A few years later in the midst of another transition, I found myself in a similar black hole, but this time, it only lasted half a day.  In my coaching of others, I have found this model of Dependence, Independence, Interdependence (or Inclusion, Assertion, Co-operation as it is sometimes called) very valuable for helping people understand the black hole they often fall in when joining new organisations or taking on new roles.  The temptation and pressure is very high to prove oneself, so we often go into assertion mode of proving we have a valuable contribution to make and showing we can stand on our own two feet, but this only leads to frustration, competition and conflict.  Once people see that they need to do the modesty or inclusion stage first they are able to adapt and put right their poor start within quite a short space of time.  I have been surprised that this has been the basis for most of my coaching where I have been asked to work with individuals who are on the verge of being rejected by their organisations.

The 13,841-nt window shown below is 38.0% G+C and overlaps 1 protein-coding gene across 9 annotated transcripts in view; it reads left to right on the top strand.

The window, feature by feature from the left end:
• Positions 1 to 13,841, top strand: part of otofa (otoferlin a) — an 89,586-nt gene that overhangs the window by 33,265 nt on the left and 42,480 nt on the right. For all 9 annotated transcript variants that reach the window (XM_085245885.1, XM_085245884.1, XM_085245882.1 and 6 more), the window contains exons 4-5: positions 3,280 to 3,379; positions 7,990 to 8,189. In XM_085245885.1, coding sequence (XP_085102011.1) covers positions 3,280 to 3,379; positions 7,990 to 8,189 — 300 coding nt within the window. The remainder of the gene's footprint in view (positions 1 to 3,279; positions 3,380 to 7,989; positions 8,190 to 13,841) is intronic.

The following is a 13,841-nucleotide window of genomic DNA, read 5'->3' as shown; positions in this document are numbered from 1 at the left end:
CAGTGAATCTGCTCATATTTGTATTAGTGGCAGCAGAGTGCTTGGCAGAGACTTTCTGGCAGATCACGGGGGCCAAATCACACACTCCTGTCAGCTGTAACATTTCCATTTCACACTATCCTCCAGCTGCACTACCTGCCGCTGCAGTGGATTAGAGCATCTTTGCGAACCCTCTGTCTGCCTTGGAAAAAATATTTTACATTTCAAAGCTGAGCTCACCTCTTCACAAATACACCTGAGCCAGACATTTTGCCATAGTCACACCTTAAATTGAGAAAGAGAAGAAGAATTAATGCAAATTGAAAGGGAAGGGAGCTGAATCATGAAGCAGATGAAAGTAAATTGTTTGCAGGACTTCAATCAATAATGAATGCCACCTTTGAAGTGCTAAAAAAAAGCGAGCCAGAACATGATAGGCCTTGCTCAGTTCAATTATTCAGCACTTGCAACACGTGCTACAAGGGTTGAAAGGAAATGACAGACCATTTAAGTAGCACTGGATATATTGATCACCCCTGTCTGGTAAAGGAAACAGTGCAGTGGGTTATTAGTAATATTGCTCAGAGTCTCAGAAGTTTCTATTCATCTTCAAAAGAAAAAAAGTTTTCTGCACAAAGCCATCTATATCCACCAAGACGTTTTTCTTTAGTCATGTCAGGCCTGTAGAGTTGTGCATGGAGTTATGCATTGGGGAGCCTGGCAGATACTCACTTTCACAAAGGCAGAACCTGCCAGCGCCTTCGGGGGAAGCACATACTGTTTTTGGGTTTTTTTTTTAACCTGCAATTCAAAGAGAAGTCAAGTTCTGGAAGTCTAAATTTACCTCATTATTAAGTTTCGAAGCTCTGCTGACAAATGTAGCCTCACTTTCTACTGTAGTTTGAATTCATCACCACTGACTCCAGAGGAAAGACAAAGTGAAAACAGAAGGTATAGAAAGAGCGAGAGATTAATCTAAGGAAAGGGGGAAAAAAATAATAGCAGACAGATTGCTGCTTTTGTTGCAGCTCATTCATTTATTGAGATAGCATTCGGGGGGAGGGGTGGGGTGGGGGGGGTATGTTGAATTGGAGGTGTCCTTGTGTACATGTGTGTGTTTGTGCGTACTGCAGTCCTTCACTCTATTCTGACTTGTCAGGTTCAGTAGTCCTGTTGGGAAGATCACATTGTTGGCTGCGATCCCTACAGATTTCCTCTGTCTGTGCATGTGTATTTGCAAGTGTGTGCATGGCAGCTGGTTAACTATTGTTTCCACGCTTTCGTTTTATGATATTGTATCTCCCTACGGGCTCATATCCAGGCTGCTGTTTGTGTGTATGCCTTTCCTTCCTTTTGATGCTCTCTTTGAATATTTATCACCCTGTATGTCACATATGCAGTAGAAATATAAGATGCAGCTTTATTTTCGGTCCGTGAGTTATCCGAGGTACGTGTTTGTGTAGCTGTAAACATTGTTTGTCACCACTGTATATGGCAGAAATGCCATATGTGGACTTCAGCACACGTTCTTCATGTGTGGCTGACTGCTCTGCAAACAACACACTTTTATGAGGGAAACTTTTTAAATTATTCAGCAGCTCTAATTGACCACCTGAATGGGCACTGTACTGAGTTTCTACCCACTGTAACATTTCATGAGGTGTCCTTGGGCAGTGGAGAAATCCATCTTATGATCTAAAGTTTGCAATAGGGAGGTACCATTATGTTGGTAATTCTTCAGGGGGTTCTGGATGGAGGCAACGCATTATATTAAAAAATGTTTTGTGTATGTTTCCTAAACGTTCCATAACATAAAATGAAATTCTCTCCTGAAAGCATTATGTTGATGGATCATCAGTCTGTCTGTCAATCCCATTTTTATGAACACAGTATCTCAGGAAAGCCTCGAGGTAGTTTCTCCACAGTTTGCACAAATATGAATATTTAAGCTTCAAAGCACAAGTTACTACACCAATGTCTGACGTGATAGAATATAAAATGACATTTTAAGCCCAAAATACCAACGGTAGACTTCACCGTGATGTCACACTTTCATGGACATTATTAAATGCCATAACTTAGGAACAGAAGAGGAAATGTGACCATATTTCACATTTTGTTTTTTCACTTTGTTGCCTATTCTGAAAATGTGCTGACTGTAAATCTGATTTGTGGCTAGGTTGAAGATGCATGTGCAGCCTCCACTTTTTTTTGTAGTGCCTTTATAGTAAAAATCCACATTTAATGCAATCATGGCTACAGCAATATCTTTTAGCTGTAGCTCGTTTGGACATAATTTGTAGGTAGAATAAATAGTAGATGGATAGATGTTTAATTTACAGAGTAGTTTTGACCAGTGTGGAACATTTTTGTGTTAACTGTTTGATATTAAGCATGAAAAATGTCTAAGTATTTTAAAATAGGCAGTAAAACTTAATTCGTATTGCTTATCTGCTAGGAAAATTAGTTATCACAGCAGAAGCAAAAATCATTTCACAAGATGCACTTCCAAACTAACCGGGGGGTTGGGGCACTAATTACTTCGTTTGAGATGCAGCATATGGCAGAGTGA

Recently, I have been experiencing (with Neptune squaring my Mercury) the nature of this in a different respect.  My son at nineteen, is a fully grown male, standing some inch and a half taller than me.  He wants his space now and to be respected as an adult, yet he lives under my roof, supported by me.  In January he went to Tignes in the French Alps to ski for the season.  Having been independent for three months the return to being at home was not easy.  My friend Chrissy told me that I was being a wimp when I was disturbed by this and that I had to explain that since I was head of the family and supporting him, he was going to have to be respectful or he could set up his own household and become independent (for information on this see the following: www.chrissyphilp.com/heart/What_we_need_to_know_%28I_think%29….html).  I explained therefore that I was top dog and expected to treated with respect but that he was free to set up his own household and be free.  Luke being an Aries responded well to this direct approach and has been a quite brilliantly helpful and dutiful son ever since.  He said he found it very helpful to have it clearly spelled out.  I realised in this, the nature of our interdependence.  I was dependent on him to play his role as a son and not make my life untenable and he was dependent on me to still support him and help him make the transition.  As long as we understood this, all was well.  The I-Ching places great emphasis on this in Hexagram 37 The Family it states that “When the family is in order, all the social relationships of mankind will be in order”.  This is in many ways what we are struggling with globally at the moment, what is the right relationship between dependence, independence and interdependence.  As the nature of the world through global business marketplaces and the internet become more global we are increasingly recognising our interdependence.  We have made attempts to create a sense of interdependence through structures such as communism but this was flawed because it sort to eradicate independence (individuality).  Europe is struggling with the same issue, if you don’t allow countries a degree of independence or ask them to be independent in being able to stand on their own two feet, you create a mess.  Fortunately, getting in a mess is the very thing needed to learn about it and put it right.  Luke and I would not have learnt and put the relationships in their right relation if we had not first got in a nice black hole.  We are in a collective black hole currently with the financial position in the world and also with things like global warming but it is important to understand they are part of a growing process where we are learning about interdependence.  The recent disputes over rivers and dams in China and other countries illustrates this learning stage we are going through.  If a river runs through a number of countries all are dependent on it and the river cannot be said to belong to one country, China’s damning of major rivers from their sources in Tibet is causing havoc in Bangladesh and they are not the only ones doing this.  We are getting to a stage where we are being challenged to learn how to get this balance of dependence and independence right so that we can make the transition to genuine interdependence.